YOKOHAMA, Japan — Even as infections aboard a cruise ship contaminated by the new coronavirus continued to climb, Japan declared on Wednesday that 443 people had satisfied the terms of a two-week quarantine and let them walk free.
Much of the world seemed far from reassured.
The United States, Australia, Canada and South Korea have said that the passengers they are flying home on chartered planes will face an additional two-week quarantine, some on military bases — evidence that those countries do not believe the shipboard quarantine worked, and that more people could later test positive.
At the Yokohama port, Japanese workers also did not appear confident that those disembarking were virus-free. Drivers of the buses that ferried the passengers to airports and train stations were blocked off by plastic sheeting and tape. Workers walked around the terminal in hazmat suits. Local taxi drivers who would ordinarily meet arriving cruises said they were avoiding the ship.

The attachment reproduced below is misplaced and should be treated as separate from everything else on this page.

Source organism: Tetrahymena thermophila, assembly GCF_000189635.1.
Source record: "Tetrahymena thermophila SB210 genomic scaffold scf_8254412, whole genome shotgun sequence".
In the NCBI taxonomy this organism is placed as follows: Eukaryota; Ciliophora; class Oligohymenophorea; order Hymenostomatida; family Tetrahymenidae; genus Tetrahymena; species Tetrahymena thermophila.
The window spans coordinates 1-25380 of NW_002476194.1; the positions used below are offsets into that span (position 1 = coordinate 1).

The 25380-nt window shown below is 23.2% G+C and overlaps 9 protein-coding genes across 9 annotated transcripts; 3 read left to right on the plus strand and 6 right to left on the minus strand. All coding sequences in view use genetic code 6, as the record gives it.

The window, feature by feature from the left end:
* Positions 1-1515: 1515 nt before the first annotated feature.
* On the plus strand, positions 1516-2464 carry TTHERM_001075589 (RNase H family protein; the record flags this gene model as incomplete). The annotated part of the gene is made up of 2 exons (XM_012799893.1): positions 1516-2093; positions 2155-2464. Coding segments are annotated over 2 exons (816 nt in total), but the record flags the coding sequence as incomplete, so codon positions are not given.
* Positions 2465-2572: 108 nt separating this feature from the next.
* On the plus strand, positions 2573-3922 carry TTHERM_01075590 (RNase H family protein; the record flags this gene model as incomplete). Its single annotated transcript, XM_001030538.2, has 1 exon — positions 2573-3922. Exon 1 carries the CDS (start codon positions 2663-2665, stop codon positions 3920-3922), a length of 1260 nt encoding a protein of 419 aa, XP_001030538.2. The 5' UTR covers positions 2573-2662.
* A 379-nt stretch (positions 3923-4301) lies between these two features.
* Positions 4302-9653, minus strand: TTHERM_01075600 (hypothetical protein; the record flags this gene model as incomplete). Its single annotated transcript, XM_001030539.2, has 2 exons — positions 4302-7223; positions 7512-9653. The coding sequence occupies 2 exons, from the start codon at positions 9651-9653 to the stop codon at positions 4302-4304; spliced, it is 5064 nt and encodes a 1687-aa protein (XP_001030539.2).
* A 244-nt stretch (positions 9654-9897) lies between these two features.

For those leaving the ship, the Diamond Princess, it was a long-awaited end to a 14-day ordeal. Over the course of five hours, the first set of passengers emerged under a bright blue sky. One of the earliest to disembark, a woman wearing a conical rice hat and a heavy-duty face mask with a strap hanging loose, was mobbed by journalists as she walked out of a guarded gate, pulling a red suitcase.
The Japanese government said that the passengers coming ashore had tested negative for the coronavirus and were safe to ride public transit and go home to their families.
But experts expressed alarm over the quarantine protocols. The number of confirmed infections on the ship reached 621 on Wednesday as 79 new cases were announced. It is the largest outbreak of the virus outside the epicenter in China.